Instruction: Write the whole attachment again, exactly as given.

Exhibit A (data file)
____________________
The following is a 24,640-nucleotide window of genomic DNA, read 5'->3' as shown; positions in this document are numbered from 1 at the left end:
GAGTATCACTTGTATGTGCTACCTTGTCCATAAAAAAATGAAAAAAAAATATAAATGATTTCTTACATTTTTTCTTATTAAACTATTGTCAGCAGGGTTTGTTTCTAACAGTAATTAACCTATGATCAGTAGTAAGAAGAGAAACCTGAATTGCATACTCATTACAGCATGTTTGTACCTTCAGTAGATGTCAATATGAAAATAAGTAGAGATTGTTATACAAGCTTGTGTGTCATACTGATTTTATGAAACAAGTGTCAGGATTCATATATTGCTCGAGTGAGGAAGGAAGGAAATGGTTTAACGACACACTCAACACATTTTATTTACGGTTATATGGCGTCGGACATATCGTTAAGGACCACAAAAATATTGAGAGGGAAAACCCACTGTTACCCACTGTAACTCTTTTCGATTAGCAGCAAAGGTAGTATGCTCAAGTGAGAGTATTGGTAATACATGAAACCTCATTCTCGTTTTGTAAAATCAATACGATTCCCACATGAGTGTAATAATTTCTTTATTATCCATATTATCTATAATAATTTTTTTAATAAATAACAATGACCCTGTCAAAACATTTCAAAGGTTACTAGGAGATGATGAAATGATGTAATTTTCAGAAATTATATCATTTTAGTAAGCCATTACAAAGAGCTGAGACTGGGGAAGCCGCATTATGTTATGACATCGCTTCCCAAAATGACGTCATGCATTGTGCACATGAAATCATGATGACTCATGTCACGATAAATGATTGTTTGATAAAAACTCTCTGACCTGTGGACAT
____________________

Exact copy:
The following is a 24,640-nucleotide window of genomic DNA, read 5'->3' as shown; positions in this document are numbered from 1 at the left end:
GAGTATCACTTGTATGTGCTACCTTGTCCATAAAAAAATGAAAAAAAAATATAAATGATTTCTTACATTTTTTCTTATTAAACTATTGTCAGCAGGGTTTGTTTCTAACAGTAATTAACCTATGATCAGTAGTAAGAAGAGAAACCTGAATTGCATACTCATTACAGCATGTTTGTACCTTCAGTAGATGTCAATATGAAAATAAGTAGAGATTGTTATACAAGCTTGTGTGTCATACTGATTTTATGAAACAAGTGTCAGGATTCATATATTGCTCGAGTGAGGAAGGAAGGAAATGGTTTAACGACACACTCAACACATTTTATTTACGGTTATATGGCGTCGGACATATCGTTAAGGACCACAAAAATATTGAGAGGGAAAACCCACTGTTACCCACTGTAACTCTTTTCGATTAGCAGCAAAGGTAGTATGCTCAAGTGAGAGTATTGGTAATACATGAAACCTCATTCTCGTTTTGTAAAATCAATACGATTCCCACATGAGTGTAATAATTTCTTTATTATCCATATTATCTATAATAATTTTTTTAATAAATAACAATGACCCTGTCAAAACATTTCAAAGGTTACTAGGAGATGATGAAATGATGTAATTTTCAGAAATTATATCATTTTAGTAAGCCATTACAAAGAGCTGAGACTGGGGAAGCCGCATTATGTTATGACATCGCTTCCCAAAATGACGTCATGCATTGTGCACATGAAATCATGATGACTCATGTCACGATAAATGATTGTTTGATAAAAACTCTCTGACCTGTGGACAT